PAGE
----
Secession and Revolution

Whereas politics is not an option for creating a libertarian society, other methods must be considered. These are secession and revolution. Due to the common responses of states to such behavior, secession implies revolution. States typically try to suppress secessionist efforts by force, as allowing any group of people to break off a territory would doom the entire scheme. As the direct goal for each person within the state who does not have explicit aims to provide good governance is to consolidate power, there is no chance that secession will not be met with an active military response. Such a response only ends with the rebels vanquished or the secessionists allowed to leave after a bloody and ruinous civil war. Preventing such a response would require a deterrent that they would not risk suffering, such as a privately owned nuclear arsenal. This is a rather bleak picture, but so is the prospect of allowing the nation-state model to continue with its high taxes, indoctrination of children, corruptions of justice, and murderous wars.

Furthermore, without the state, there could be a rise of governance that is positive and that aids in human flourishing. The efficiency of human cooperation could be unleashed in voluntary associations and the market formed by those associations. This is a question of whether we are prepared to fight for life and governance which is conducive to life, or if we will accept being only partially alive. There can be no libertarian statecraft if there is a state. Conversely, the abolition of the state will create the possibility of statecraft that far exceeds anything we have yet seen.

Conclusion

Provided that we need secession or revolution to achieve a stateless society, we now have to move on to what such a society would look like. A significant amount of libertarians think that this implies an alienated mesh of market transactions. However, we have to seriously consider the deeper implications of property ownership to have a proper understanding of what it means to own property. Is it true that property can be managed on an individual level? Is there really no inherent disutility to owning property? How can we describe statecraft without a state? These questions and more will be answered in the next part.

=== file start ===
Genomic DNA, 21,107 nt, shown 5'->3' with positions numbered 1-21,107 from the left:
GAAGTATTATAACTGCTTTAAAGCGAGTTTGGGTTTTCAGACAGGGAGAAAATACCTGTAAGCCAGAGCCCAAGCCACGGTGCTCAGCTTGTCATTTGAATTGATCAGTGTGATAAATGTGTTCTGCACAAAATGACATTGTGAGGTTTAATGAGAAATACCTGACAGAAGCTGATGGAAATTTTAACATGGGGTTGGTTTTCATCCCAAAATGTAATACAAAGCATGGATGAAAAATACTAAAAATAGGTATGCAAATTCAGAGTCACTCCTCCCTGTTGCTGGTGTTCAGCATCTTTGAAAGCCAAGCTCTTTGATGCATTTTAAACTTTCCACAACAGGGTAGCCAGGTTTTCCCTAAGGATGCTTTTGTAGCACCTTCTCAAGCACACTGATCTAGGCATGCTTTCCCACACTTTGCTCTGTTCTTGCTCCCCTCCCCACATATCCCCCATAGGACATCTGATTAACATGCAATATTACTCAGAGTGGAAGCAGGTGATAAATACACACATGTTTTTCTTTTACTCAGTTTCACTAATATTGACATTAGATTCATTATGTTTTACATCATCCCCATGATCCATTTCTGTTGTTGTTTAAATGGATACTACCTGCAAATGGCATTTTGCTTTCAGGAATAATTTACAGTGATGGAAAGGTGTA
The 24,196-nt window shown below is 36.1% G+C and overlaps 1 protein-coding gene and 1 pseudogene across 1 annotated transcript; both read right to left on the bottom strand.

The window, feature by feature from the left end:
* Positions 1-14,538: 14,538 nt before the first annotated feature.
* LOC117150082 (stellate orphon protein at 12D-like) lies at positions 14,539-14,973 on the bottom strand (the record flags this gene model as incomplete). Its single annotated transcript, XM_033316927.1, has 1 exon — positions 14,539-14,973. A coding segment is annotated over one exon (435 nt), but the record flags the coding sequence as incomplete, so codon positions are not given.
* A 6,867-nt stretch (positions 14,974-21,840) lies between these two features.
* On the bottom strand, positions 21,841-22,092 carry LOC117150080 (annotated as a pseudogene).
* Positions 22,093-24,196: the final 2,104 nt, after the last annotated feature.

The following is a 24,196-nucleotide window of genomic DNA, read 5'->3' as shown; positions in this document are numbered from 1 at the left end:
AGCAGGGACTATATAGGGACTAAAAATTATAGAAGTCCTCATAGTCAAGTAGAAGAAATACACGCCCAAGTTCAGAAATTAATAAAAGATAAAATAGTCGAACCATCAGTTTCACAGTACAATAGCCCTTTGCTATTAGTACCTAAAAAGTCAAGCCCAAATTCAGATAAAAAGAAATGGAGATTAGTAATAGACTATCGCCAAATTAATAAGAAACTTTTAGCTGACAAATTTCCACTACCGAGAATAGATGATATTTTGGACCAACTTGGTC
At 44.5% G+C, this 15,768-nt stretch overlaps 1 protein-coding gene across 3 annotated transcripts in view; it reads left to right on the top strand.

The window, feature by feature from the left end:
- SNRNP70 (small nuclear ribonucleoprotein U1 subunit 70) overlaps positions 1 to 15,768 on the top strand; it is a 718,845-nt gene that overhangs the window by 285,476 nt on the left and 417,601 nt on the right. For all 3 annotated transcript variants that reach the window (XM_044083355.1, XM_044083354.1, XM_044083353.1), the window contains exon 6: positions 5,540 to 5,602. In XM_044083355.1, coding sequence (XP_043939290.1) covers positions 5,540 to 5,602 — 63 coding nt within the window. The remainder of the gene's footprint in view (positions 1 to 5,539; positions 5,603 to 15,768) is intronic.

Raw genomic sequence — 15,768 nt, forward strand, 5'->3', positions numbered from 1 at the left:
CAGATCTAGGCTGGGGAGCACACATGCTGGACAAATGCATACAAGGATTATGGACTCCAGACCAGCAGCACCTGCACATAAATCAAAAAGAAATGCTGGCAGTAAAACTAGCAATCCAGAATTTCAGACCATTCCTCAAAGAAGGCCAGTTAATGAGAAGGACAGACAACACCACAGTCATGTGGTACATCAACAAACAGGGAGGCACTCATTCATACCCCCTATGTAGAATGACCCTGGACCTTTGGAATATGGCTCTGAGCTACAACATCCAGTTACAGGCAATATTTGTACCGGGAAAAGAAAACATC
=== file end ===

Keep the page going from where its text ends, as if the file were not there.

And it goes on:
<<<Introduction                                                                                      Part II>>>

On Linguistic Warfare

Whereas the most basic purpose of language is to facilitate communication between people, its development is necessarily a social affair. That being said, the role of individuals in this process cannot be denied. Only individuals think, act, speak, and write; there can be no erection of social constructs without the sum of individual efforts. It is true that a collective endeavor is necessary in order for a particular word to come into use and be understood to have a particular set of meanings with regard to connotation, denotation, and exosemantics. But before this can happen, some individual must take the first step. Someone must have an idea that one cannot express in one’s extant vocabulary and thus feel the need to either borrow a word from another language or invent one out of thin air. Because ideas which cannot be put into words are very difficult to utilize, this creative process is necessary for the advancement of knowledge and technology.

Jargon 101

The next step toward a word gaining widespread acceptance and usage is use within a smaller group. At this stage, a word may be described as jargon. Merriam-Webster defines jargon as “the technical terminology or characteristic idiom of a special activity or group” or as “obscure and often pretentious language marked by circumlocutions and long words.” Those outside of the group in question often view the former as the latter, with varying degrees of accuracy. The majority of jargon consists of terminology within a specific industry created to allow for greater precision and efficiency among participants in that industry. As Étienne Bonnot de Condillac writes,

“Each science requires a special language, because each science has ideas which are unique to it. It seems that we should begin by forming this language; but we begin by speaking and writing and the language remains to be created.”[1]

However, any social group can have jargon; the defining characteristic is special vocabulary and/or definitions, not use by any particular type of group or toward any particular purpose.